Eventually a point is reached where the material begins to deform under its own weight (plus that of the contained water) and fails through plastic deformation as a landslide. If there is a convenient failure plain within the material, for example, where weathered soil and regolith overly unweathered, cohesive material, it is likely that the material will slide downslope without rotating as a translational failure or landslide. Where there is no natural near-surface failure plane, and where the weakened material is of considerable thickness, the forces acting on the slope can resolve themselves into a curved, internal failure plain along which the material fails as a deep-seated rotational failure or landslide. In the most extreme case, slope material can become so wet that a positive pore water pressure is created, water begins to flow out of the material on to the surface, it looses all cohesion, takes on the properties of a fluid and moves downslope as a mudflow. In most cases, however, as the mudflow moves downslope water drains out and as a degree of cohesion returns it ceases to flow and continues to move through plastic deformation as a slide. Because of this most ‘mudflows’, especially if they are of any length, are more accurately referred to as ‘flow/slides’.
Palaeosols (left at the outcrop) and till layers (right at the outcrop, overlaying palaeosol) are very prone to translational slides, mudflows and creeping. These shallow failures (some creeping can be seen on the right of the outcrop) are generally of limited significance, but can disturb human activity by directly affecting infrastructure such as roads or buildings.
Failures in unweathered material – rock
In unweathered, but well-jointed rock, failure is most likely to occur through the toppling or collapse of cliffed sections of slope to form a rock fall. This is because, although cohesion is not reduced at the micro-scale of individual grains and pores responsible for flows and slides in, for example, weathered materials, there can be a reduction in cohesion at a macro-scale as the friction along joints is reduced by a water film and/or localised weathering along joint planes.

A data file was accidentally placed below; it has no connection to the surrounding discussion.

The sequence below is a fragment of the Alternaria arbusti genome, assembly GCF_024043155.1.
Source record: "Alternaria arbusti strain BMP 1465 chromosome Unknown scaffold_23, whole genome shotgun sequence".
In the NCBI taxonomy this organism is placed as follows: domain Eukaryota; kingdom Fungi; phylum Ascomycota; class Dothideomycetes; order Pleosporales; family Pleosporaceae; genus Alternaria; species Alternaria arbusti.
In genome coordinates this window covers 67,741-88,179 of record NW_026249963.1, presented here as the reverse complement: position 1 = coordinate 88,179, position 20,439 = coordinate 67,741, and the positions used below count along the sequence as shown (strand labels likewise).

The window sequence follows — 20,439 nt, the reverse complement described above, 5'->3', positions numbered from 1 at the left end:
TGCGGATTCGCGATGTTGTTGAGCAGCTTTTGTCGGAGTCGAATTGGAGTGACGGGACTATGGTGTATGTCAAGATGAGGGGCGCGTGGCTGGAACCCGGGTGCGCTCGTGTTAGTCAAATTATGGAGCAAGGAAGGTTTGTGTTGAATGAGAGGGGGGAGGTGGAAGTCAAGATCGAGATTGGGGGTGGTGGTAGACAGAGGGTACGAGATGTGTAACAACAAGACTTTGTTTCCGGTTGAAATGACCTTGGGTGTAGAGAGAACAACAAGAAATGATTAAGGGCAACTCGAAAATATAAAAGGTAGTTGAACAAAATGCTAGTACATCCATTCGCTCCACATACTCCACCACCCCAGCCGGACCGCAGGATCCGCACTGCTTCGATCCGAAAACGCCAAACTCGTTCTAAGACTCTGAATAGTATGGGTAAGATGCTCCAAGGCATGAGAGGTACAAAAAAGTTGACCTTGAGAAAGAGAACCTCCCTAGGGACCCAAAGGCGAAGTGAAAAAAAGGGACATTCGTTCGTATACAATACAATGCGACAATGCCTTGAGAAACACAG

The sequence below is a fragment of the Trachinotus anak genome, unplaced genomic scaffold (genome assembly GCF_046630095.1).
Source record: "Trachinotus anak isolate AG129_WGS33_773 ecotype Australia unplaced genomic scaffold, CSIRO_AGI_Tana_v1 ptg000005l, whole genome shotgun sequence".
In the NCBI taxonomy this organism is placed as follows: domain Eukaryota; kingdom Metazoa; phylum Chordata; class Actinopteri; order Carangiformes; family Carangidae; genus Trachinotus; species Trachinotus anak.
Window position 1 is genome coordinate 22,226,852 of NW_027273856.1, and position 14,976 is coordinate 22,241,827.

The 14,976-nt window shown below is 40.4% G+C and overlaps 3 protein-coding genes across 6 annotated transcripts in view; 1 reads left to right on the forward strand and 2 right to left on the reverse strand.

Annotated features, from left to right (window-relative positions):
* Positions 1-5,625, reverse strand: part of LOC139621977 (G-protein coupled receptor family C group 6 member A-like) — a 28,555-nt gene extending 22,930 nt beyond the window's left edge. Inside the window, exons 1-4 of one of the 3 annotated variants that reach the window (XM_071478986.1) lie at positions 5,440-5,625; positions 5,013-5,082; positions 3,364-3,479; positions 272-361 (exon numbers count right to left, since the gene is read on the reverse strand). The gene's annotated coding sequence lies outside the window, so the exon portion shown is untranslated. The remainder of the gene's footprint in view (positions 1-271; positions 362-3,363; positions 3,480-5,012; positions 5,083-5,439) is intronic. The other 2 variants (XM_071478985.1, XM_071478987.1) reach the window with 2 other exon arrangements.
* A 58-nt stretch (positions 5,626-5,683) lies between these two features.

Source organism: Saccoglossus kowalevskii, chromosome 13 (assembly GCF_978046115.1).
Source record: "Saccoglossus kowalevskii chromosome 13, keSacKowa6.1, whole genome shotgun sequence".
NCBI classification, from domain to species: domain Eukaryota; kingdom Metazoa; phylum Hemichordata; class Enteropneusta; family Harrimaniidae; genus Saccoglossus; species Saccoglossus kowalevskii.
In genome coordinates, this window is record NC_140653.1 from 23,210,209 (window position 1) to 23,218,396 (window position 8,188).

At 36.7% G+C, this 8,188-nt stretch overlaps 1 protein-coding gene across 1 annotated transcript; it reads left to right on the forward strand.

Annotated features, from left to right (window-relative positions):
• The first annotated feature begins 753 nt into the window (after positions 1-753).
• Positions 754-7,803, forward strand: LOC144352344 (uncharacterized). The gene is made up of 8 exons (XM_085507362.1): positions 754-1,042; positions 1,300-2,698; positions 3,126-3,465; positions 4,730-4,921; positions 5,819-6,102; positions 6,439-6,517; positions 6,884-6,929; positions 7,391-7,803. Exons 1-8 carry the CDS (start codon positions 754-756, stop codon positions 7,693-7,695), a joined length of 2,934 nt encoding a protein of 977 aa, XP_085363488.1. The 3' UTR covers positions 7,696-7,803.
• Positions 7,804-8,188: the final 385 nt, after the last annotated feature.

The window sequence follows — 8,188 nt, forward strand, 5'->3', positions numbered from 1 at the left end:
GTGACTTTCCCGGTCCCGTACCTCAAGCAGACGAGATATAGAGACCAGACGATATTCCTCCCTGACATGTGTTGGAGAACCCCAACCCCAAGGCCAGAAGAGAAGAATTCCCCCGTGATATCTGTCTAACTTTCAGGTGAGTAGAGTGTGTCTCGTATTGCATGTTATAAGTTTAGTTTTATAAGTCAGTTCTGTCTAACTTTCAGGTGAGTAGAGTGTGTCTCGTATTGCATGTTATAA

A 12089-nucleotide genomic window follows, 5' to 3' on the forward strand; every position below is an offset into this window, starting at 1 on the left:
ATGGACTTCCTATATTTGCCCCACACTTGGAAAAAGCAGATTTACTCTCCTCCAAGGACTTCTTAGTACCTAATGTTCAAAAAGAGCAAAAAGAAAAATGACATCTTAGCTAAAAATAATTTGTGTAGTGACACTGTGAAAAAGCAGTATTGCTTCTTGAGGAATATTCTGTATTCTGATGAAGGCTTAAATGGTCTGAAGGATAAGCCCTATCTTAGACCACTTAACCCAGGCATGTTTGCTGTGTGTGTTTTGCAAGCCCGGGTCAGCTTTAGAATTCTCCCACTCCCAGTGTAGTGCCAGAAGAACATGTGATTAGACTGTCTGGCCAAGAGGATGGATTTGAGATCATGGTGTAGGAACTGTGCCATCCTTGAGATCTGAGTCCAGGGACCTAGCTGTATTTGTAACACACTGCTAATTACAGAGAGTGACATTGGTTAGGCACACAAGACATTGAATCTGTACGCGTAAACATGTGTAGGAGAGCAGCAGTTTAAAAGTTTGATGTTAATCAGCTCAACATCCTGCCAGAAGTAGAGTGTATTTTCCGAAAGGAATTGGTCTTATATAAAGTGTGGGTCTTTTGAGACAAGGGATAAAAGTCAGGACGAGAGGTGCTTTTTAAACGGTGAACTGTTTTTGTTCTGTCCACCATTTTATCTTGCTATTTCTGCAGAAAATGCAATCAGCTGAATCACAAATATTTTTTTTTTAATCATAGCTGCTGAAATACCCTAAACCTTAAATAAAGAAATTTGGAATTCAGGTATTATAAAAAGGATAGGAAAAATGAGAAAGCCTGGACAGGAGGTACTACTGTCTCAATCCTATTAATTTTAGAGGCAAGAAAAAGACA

Where well-jointed, competent rocks are underlain by less cohesive materials (for example, where basalt columns overly the weathered Inter-Basaltic Bed at the Causeway) the combination of loading and any reduction in the cohesion/strength of the lower material can produce a large-scale rotational failure involving both strata. This is especially the case if the open joints of the overburden also facilitate moisture flow into the underlying material. It was a failure of this type at Lacada Point in 1994 that lead ultimately to the closure of the lower cliff path (Figure 4.3). At a smaller scale, but a much higher frequency, the release of individual blocks from a jointed cliff face may be triggered by a localised increase in stress associated with, for example, overnight freezing and early morning thawing. There is anecdotal evidence that this is a common feature of the cliffs at the Causeway. Although it must be emphasised that freeze/thaw is only the final trigger mechanism and is underpinned by a long ‘preparation period involving wetting and drying, chemical weathering and the gradual opening out of joints near the unconstrained cliff face. There is also an argument that the regular, localised release of individual blocks could act as a ‘safety mechanism’ that prevents the accumulation of debris on the cliff face and the less frequent occurrence of major rock falls.